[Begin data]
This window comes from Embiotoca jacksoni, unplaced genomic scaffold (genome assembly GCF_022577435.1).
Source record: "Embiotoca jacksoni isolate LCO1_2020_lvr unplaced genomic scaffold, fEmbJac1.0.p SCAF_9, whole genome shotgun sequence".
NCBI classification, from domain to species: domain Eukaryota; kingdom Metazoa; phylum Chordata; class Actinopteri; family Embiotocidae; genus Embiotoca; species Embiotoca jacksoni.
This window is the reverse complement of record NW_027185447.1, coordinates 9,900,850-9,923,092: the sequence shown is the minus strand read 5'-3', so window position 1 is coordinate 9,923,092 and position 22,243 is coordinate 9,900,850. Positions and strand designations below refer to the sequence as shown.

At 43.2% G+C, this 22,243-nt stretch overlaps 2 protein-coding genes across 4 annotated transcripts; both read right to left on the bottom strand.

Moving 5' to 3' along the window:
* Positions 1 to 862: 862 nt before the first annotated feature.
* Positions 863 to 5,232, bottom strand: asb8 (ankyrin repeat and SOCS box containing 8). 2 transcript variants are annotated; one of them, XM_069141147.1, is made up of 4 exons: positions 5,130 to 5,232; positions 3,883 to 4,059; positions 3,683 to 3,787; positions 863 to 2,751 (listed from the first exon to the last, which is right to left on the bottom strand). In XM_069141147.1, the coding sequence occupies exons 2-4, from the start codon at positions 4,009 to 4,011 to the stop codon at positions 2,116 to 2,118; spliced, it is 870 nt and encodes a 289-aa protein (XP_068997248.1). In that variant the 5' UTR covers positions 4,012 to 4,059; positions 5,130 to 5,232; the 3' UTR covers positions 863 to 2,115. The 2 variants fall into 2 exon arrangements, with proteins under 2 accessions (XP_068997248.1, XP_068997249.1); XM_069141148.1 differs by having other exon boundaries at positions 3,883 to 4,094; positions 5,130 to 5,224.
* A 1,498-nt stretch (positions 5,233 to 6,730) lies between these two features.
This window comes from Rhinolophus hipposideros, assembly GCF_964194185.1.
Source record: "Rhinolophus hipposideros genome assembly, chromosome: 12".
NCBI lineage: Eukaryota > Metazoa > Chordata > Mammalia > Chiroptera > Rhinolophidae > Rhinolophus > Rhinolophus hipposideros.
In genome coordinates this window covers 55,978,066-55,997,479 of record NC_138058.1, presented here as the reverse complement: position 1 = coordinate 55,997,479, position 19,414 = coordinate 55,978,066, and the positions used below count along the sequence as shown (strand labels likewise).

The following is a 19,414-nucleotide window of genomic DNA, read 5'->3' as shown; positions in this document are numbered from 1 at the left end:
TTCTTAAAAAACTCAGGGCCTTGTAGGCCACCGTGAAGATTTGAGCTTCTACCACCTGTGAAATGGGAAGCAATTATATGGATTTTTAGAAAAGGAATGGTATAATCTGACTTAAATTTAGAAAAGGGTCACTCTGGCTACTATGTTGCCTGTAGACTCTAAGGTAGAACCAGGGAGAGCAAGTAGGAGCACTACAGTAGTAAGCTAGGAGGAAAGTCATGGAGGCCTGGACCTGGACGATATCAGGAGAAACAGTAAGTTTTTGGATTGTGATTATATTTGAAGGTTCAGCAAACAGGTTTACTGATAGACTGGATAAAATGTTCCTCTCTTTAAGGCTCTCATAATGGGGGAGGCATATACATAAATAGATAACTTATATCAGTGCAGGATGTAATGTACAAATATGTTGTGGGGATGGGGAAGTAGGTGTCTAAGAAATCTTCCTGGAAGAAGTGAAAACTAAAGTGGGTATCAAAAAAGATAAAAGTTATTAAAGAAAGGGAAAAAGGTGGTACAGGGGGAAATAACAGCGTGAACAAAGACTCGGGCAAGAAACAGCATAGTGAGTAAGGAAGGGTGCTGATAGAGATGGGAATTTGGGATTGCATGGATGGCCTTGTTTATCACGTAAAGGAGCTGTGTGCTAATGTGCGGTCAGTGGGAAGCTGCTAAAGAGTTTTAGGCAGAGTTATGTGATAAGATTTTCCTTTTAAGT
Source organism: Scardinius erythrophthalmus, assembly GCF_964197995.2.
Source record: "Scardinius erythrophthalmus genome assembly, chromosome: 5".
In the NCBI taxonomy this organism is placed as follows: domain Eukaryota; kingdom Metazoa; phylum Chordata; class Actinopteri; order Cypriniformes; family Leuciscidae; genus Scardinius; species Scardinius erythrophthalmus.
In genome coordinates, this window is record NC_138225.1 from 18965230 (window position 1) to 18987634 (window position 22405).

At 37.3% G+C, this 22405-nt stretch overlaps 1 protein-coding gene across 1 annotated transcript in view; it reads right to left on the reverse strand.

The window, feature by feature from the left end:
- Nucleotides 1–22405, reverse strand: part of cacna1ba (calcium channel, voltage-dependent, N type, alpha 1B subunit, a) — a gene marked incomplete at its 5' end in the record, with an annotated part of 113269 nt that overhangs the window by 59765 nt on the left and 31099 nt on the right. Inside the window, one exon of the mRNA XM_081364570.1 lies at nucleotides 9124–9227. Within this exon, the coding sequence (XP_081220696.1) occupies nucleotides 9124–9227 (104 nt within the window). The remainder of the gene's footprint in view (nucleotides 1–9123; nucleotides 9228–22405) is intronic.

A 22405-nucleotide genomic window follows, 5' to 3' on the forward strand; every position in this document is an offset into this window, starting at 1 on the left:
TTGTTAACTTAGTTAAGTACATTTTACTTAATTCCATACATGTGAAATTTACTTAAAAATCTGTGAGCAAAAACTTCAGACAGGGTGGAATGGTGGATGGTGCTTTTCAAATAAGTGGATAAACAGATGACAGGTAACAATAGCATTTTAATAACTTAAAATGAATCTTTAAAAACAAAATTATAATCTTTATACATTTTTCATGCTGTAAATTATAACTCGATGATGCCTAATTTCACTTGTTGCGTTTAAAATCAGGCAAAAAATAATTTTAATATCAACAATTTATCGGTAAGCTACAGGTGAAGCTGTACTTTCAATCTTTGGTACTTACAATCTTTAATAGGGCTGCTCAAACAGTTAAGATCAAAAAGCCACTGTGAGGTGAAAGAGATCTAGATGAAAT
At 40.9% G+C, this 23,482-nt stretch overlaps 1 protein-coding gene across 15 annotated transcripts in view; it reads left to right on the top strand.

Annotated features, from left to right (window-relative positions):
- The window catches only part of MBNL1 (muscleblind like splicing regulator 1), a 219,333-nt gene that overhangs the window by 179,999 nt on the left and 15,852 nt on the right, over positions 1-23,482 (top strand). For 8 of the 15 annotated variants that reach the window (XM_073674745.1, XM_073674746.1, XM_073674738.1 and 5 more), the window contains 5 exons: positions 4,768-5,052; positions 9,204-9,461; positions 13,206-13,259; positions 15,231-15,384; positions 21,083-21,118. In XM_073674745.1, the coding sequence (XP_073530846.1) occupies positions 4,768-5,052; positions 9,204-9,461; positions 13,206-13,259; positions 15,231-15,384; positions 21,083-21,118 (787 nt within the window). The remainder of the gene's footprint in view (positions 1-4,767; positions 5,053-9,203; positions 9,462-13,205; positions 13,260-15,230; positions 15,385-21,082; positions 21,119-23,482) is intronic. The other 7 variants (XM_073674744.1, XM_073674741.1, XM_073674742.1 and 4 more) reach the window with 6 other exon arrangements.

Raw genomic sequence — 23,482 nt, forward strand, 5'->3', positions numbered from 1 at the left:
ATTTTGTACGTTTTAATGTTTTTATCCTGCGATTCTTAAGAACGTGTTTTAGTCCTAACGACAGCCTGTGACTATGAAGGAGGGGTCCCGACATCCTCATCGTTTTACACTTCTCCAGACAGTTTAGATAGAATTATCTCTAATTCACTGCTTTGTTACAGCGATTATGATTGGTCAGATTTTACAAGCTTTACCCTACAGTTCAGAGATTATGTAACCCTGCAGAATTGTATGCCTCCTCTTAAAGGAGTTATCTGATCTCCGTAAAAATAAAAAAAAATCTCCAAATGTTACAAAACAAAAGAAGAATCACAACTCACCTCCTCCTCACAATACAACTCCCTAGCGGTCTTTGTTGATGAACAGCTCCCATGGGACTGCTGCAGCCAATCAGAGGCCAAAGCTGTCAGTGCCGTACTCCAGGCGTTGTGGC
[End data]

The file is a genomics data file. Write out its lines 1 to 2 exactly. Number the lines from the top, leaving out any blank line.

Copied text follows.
This window comes from Embiotoca jacksoni, unplaced genomic scaffold (genome assembly GCF_022577435.1).
Source record: "Embiotoca jacksoni isolate LCO1_2020_lvr unplaced genomic scaffold, fEmbJac1.0.p SCAF_9, whole genome shotgun sequence".